J. Dontrese Brown, a motivational creative design professional and a former creative director, spoke last Thursday April 2 in the Public Affairs Center about the power of design thinking in building a more innovative world. The talk was titled, “We Are Not Who You Think We Are: Storytellers, Creative Problem Solvers and Drivers of Innovation Through the Power of Design.”
Kai Entrepreneurship Wesleyan (Kai Wes) and the “Innovation Through Design Thinking” student forum collaboratively hosted the talk, which was co-sponsored by the Patricelli Center for Social Entrepreneurship.
Brown formerly served as a creative director at Victorinox Swiss Army, where he played a key role in guiding the creative development process for the company. He was also the director of membership and engagement for the American Institute of Graphic Arts (AIGA) in Connecticut. He studied and then taught graphic design at Georgetown College in Kentucky, where he was the first student to graduate with a BFA in graphic design.
Brown started his talk by stating the importance of the difference between a design doer and a design thinker. He left Swiss Army because it required him to be a “design doer,” rather than the design thinker he wanted to be. After his departure, he began consulting for a living, which allowed him to help others revolutionize their ways of thinking.
“We are not who you think we are; we are storytellers, problem solvers and drivers of innovation through the power of design,” Brown said. “That is what we do. Now we are talking design thinking. We were so used to being those problem solvers and storytellers to a certain point. Give me a problem, I’ll solve it and then it’s done; now the challenge is thinking beyond that and pushing the envelope a whole lot. Because that’s the way society is going and that’s the way innovation is taking us.”
Brown centered his talk around three questions: What is design thinking? How do we use design thinking? And where is it going?
Brown defined design thinking as having a sense of purpose that helps society.
“Design doing is basically being told what to do, sitting in your studio and thinking linear,” Brown said. “One idea to the next idea to the next idea…. Design thinking is being a hub. Imagine spokes on a wheel, and that you’re that hub, and all those spokes are your ideas. We’re no longer thinking in that linear line that limits us to our solutions. Now we’re thinking of all these other avenues, all these other things based around the project or the problem that we need to solve.”
Brown explained that design thinking consists of four key elements, the first of which is to “define the ‘right’ problem.” This step involves locating the question that needs to be answered. The second element, “create and consider many options,” suggests the method of five versus one, which encourages looking at a problem from five different perspectives as opposed to one for more profound results. Then comes “refine selected directions,” which suggests asking questions until one gets to the core of the issue, and then creating solutions around it. The last element, “pick the winner, execute,” is about testing the prototypes that have been created.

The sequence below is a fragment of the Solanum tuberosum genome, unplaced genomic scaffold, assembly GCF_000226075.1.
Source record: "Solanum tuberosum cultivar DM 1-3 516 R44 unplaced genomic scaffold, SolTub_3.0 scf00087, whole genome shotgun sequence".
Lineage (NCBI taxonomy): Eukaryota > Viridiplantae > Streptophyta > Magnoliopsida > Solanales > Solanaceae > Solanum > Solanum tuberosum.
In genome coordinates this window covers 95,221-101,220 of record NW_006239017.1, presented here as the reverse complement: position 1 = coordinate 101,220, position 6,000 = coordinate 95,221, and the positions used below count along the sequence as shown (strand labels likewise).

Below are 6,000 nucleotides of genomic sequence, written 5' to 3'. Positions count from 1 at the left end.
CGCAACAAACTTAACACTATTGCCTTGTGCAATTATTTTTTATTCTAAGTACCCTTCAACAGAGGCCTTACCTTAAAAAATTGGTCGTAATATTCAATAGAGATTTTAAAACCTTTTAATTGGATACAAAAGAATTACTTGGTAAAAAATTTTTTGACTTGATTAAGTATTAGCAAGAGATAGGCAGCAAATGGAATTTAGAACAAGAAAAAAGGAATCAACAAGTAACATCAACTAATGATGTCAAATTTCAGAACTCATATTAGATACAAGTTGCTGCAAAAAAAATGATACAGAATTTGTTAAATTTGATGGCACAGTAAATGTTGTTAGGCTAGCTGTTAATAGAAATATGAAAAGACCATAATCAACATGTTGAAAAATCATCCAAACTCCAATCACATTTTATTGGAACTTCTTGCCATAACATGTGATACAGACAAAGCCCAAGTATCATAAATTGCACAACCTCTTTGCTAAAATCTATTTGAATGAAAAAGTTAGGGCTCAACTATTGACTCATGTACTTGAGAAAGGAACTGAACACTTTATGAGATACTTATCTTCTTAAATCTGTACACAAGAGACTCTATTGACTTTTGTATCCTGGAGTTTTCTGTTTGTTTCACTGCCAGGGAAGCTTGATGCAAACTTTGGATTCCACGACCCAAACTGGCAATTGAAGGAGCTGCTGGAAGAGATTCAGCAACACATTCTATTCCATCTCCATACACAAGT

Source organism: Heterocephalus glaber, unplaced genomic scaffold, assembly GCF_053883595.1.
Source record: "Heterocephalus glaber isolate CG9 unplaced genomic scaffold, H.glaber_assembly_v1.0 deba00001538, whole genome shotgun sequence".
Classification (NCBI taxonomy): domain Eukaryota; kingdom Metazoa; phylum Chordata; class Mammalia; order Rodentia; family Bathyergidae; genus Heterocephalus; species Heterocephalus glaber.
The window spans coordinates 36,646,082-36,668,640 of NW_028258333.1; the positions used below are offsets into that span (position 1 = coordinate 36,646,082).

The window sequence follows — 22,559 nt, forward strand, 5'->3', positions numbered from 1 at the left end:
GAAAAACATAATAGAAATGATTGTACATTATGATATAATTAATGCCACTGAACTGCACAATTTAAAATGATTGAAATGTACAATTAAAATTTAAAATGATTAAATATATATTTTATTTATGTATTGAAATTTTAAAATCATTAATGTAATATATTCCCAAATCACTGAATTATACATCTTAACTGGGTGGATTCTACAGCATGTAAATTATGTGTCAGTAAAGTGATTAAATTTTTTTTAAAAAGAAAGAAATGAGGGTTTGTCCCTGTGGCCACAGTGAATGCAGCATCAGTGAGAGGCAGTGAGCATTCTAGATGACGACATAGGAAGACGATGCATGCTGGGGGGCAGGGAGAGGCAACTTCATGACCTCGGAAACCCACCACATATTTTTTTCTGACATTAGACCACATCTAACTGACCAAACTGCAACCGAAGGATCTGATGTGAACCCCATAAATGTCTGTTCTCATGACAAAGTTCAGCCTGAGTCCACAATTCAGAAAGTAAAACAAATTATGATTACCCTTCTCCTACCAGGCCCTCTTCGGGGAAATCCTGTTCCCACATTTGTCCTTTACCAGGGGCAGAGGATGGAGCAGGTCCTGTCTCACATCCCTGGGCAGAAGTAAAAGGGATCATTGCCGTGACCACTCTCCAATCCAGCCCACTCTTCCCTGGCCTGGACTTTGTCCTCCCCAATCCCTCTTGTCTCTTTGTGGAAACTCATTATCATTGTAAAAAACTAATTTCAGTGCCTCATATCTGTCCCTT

Brown concluded the talk with a quote by Henry Ford: “If we had asked people what they wanted, they would have said faster horses.”
“[Henry Ford] pushed the thought process,” Brown said. “He was already design thinking. He wasn’t thinking about what’s happening right now; he was thinking about what is going to happen years down the road. We’re not going to be on horses in 5, 10, 15 years. That’s what you have to think. Surround yourselves with people who think differently than you, take chances and be aware of your mistakes, and follow the process. But most importantly, find out what the real problem is. ‘How many designers does it take to change a light bulb?’ You have to think, ‘Why the light bulb?’”
Mika Reyes ’17, co-president of Kai Wes and one of the leaders of the student forum ‘Innovation Through Design Thinking,’ explained how the talk fulfills both groups’ mission of promoting diversity in entrepreneurship pursuits on campus.
“First of all, we wanted more people of color on board in our initiatives of Kai Wes,” Reyes said. “Second, the nature of the class or the session is open to all different personas…. Design thinking is something that can be applied to lots of different ways of thinking. Third, design thinking [and] professional graphic designers…are not as frequent on campus, so we’re hoping to contribute to this community a bit more.”
Mia Deng ’17, another leader of the forum, discussed the importance of design thinking to a liberal arts education.
“I think design thinking is the new liberal arts,” Deng said. “It is a package of all the soft skills that Wesleyan is nurturing: communication, teamwork, embracing failures, and working with creativity, which in general is interdisciplinary thinking. It’s also a good channel for us to start with one problem and tap into all of these skills and practice with them. The fact that we as students are already able to design and implement, potentially see tangible results, and see the impact that we can have on our community itself is really valuable.”